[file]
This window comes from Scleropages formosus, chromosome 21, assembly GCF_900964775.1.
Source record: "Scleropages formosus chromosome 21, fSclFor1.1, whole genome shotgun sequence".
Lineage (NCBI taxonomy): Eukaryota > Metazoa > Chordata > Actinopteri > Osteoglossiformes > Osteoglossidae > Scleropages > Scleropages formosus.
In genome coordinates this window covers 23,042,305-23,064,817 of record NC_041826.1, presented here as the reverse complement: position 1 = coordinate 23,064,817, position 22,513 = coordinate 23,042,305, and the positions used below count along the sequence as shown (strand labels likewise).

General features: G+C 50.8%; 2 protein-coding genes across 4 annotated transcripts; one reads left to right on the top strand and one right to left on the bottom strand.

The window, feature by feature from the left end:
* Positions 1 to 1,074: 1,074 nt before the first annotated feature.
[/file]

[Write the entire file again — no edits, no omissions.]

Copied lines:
This window comes from Scleropages formosus, chromosome 21, assembly GCF_900964775.1.
Source record: "Scleropages formosus chromosome 21, fSclFor1.1, whole genome shotgun sequence".
Lineage (NCBI taxonomy): Eukaryota > Metazoa > Chordata > Actinopteri > Osteoglossiformes > Osteoglossidae > Scleropages > Scleropages formosus.
In genome coordinates this window covers 23,042,305-23,064,817 of record NC_041826.1, presented here as the reverse complement: position 1 = coordinate 23,064,817, position 22,513 = coordinate 23,042,305, and the positions used below count along the sequence as shown (strand labels likewise).

General features: G+C 50.8%; 2 protein-coding genes across 4 annotated transcripts; one reads left to right on the top strand and one right to left on the bottom strand.

The window, feature by feature from the left end:
* Positions 1 to 1,074: 1,074 nt before the first annotated feature.